C.F. Møller Architects just won the competition for Denmark's Herningsholm Vocational School, a progressive structure that integrates sustainable building and landscape elements into a contemporary learning environment. Following the belief that physical environments have a significant impact upon student learning, the architects created an ecologically sensitive design that not only facilitates learning in the classrooms, but in outdoor urban spaces as well. As expected of C.F. Møller, the angular building will also incorporate a series of smart energy efficient features such as low-e windows, green roofs, and rainwater reservoirs.
Located in an existing campus cluster of educational buildings, the approximately 50,000 square foot Herningsholm Vocational School is designed as a standalone structure that brings together three building volumes beneath a sloping green roof. C.F. Møller Landscape, the firm’s in-house landscape architecture division, also created three outdoor learning spaces that include the Plaza, a major gathering space with rainwater infiltration and retention systems; the study garden, a quiet and meditative green space; and a front garden, a semi-public area that can be directly accessed from the ground floor classrooms.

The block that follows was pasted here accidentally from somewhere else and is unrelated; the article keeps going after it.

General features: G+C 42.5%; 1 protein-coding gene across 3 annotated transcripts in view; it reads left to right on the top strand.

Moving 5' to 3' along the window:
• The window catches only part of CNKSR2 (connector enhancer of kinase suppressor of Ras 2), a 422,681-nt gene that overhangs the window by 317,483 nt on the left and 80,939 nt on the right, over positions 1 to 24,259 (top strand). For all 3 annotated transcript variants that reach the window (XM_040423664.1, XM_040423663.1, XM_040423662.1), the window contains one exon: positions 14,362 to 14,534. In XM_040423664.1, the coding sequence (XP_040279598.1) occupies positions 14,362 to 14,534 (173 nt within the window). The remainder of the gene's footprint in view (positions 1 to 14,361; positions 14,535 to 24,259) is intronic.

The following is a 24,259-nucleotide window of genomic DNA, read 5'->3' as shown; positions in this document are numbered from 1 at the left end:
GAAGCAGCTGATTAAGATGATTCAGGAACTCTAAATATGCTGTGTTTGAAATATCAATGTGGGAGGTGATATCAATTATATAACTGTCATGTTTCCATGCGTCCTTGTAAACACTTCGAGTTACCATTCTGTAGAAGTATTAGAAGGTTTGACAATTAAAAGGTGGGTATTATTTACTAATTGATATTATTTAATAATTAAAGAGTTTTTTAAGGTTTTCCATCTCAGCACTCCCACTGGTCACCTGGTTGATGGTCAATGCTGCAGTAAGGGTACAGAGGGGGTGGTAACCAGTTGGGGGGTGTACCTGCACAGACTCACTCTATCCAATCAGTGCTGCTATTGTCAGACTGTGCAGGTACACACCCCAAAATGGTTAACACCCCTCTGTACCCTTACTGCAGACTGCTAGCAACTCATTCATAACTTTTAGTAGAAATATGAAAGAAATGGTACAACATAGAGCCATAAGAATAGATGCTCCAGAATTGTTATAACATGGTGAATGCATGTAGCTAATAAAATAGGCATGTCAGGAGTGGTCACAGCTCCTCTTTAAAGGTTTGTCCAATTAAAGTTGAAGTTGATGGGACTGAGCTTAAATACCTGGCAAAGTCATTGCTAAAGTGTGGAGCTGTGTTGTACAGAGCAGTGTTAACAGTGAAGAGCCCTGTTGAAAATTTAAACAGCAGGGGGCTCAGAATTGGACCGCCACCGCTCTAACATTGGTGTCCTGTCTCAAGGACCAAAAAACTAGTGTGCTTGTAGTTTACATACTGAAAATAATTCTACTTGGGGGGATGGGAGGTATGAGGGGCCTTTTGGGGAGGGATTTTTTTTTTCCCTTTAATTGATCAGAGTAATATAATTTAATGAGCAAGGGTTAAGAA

To create a flexible learning environment, the interior spaces feature mobile furnishings that can easily transform the size and function of a classroom. The classrooms are centered on a unifying common space that offers typical amenities such as study corners and a student café as well as adjustable furnishings for flexible spatial use. Outside, the building facade comprises massive pre-fabricated fiber cement panels punctuated by large glazed openings for natural daylighting as well as tall bronze-anondized aluminum shutters that add warmth to the composition. The Herningsholm Vocational School is slated for completion in summer 2016.